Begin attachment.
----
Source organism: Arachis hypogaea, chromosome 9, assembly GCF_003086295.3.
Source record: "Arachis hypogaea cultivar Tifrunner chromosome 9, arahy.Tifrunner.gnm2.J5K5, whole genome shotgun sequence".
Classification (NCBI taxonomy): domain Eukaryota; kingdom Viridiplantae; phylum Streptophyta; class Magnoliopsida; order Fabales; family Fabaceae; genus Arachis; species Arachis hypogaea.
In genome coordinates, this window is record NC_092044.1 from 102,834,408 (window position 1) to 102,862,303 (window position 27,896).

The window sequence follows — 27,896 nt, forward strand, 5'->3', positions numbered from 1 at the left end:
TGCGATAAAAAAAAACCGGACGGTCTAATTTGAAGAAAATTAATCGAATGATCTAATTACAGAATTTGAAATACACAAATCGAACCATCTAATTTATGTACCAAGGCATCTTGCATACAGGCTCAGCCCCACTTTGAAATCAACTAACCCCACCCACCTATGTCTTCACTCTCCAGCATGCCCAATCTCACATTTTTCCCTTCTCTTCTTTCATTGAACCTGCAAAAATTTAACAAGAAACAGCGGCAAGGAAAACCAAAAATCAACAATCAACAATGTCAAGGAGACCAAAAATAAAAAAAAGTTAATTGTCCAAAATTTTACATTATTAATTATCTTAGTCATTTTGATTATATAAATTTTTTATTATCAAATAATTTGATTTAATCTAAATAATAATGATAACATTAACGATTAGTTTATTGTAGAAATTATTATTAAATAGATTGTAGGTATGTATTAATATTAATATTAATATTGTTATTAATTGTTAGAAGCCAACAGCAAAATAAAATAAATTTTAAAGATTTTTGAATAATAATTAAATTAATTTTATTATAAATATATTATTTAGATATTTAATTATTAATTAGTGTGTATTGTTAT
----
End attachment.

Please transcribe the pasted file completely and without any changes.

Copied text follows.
Source organism: Arachis hypogaea, chromosome 9, assembly GCF_003086295.3.
Source record: "Arachis hypogaea cultivar Tifrunner chromosome 9, arahy.Tifrunner.gnm2.J5K5, whole genome shotgun sequence".
Classification (NCBI taxonomy): domain Eukaryota; kingdom Viridiplantae; phylum Streptophyta; class Magnoliopsida; order Fabales; family Fabaceae; genus Arachis; species Arachis hypogaea.
In genome coordinates, this window is record NC_092044.1 from 102,834,408 (window position 1) to 102,862,303 (window position 27,896).

The window sequence follows — 27,896 nt, forward strand, 5'->3', positions numbered from 1 at the left end:
TGCGATAAAAAAAAACCGGACGGTCTAATTTGAAGAAAATTAATCGAATGATCTAATTACAGAATTTGAAATACACAAATCGAACCATCTAATTTATGTACCAAGGCATCTTGCATACAGGCTCAGCCCCACTTTGAAATCAACTAACCCCACCCACCTATGTCTTCACTCTCCAGCATGCCCAATCTCACATTTTTCCCTTCTCTTCTTTCATTGAACCTGCAAAAATTTAACAAGAAACAGCGGCAAGGAAAACCAAAAATCAACAATCAACAATGTCAAGGAGACCAAAAATAAAAAAAAGTTAATTGTCCAAAATTTTACATTATTAATTATCTTAGTCATTTTGATTATATAAATTTTTTATTATCAAATAATTTGATTTAATCTAAATAATAATGATAACATTAACGATTAGTTTATTGTAGAAATTATTATTAAATAGATTGTAGGTATGTATTAATATTAATATTAATATTGTTATTAATTGTTAGAAGCCAACAGCAAAATAAAATAAATTTTAAAGATTTTTGAATAATAATTAAATTAATTTTATTATAAATATATTATTTAGATATTTAATTATTAATTAGTGTGTATTGTTAT